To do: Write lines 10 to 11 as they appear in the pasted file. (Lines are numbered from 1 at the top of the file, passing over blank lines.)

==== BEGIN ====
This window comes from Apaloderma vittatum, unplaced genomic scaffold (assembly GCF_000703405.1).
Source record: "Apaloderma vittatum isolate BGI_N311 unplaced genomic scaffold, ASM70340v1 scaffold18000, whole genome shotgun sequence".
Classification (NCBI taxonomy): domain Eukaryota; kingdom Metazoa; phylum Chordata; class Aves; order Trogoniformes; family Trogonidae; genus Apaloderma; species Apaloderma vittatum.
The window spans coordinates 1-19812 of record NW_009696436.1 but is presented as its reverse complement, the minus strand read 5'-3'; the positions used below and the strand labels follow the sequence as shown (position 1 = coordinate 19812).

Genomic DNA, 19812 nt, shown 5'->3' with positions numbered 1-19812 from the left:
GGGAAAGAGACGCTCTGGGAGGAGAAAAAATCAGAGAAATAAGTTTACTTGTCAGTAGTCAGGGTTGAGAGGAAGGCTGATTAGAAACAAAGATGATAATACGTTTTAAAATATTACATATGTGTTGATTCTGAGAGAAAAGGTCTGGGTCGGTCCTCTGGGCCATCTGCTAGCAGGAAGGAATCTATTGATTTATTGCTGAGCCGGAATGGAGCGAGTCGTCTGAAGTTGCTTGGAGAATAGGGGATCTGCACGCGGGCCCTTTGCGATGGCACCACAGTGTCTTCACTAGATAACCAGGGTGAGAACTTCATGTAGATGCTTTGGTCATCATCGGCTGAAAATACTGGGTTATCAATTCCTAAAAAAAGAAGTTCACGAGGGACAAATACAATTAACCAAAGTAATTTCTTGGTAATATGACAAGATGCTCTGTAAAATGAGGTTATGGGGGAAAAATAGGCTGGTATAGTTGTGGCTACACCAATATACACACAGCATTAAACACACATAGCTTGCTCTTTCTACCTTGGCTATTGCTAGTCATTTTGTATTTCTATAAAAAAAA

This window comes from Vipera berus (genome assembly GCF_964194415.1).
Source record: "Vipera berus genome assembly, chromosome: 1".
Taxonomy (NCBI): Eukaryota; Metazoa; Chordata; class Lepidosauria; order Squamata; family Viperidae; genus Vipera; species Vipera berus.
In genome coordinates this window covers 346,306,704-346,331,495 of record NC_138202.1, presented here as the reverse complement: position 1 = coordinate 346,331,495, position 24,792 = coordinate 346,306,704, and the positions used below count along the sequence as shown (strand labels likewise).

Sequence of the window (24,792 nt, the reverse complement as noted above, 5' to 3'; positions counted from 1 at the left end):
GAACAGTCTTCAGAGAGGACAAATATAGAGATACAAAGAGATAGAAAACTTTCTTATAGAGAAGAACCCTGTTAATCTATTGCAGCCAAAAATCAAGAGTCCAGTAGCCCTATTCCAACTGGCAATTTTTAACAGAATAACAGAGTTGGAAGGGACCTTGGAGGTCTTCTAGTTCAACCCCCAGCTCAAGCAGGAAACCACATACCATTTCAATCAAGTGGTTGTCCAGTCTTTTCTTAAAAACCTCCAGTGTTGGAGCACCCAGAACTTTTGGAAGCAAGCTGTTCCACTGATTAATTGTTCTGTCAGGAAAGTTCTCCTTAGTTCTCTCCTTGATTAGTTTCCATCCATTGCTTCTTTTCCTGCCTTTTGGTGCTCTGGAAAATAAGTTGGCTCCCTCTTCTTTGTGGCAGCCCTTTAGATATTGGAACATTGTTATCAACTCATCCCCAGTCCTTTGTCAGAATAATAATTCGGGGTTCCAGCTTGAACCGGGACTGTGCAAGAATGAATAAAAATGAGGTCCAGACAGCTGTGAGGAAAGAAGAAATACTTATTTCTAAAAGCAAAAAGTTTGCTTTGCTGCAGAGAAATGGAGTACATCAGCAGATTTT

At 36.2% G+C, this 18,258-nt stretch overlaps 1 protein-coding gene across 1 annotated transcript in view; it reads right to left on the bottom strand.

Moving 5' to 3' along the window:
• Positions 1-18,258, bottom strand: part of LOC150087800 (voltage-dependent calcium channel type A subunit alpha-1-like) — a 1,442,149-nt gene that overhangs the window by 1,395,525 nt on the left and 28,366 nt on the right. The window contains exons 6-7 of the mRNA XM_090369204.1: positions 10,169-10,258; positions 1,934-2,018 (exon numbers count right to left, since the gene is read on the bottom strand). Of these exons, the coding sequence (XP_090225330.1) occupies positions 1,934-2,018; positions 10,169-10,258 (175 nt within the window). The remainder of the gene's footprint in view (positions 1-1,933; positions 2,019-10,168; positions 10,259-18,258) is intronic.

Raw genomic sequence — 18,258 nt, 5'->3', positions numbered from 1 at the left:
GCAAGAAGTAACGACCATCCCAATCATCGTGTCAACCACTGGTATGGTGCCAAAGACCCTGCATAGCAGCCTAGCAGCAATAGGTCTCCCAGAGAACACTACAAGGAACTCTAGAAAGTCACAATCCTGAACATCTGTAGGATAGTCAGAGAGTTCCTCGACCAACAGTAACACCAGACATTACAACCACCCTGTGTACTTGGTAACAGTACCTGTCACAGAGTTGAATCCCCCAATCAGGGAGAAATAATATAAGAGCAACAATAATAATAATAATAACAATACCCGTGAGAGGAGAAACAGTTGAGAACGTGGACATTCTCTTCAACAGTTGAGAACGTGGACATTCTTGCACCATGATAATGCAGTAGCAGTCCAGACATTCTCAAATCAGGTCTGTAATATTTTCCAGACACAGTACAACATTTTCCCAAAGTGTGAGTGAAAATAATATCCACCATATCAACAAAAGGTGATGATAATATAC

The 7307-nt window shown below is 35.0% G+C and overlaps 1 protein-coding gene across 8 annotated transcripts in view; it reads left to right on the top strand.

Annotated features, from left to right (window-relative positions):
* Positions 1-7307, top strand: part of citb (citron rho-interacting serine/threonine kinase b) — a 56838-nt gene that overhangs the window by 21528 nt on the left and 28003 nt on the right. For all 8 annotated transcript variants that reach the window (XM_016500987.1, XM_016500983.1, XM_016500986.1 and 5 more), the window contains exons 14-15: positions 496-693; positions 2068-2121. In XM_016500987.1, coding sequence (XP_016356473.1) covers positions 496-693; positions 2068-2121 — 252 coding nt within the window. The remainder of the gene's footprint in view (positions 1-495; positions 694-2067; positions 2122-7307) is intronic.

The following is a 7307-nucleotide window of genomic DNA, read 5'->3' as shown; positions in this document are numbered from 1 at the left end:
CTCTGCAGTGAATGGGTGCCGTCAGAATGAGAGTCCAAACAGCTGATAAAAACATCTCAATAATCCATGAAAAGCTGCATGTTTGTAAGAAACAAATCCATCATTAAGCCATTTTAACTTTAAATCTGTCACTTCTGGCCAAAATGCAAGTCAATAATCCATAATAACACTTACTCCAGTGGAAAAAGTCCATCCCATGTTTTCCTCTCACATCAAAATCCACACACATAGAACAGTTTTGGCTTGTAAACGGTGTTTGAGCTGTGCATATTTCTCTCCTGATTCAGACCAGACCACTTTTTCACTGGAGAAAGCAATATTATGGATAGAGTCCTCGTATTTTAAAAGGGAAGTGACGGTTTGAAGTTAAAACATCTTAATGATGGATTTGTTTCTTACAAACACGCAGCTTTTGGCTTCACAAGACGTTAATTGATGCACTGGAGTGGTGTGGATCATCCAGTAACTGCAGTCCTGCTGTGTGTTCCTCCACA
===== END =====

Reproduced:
In genome coordinates this window covers 346,306,704-346,331,495 of record NC_138202.1, presented here as the reverse complement: position 1 = coordinate 346,331,495, position 24,792 = coordinate 346,306,704, and the positions used below count along the sequence as shown (strand labels likewise).

Sequence of the window (24,792 nt, the reverse complement as noted above, 5' to 3'; positions counted from 1 at the left end):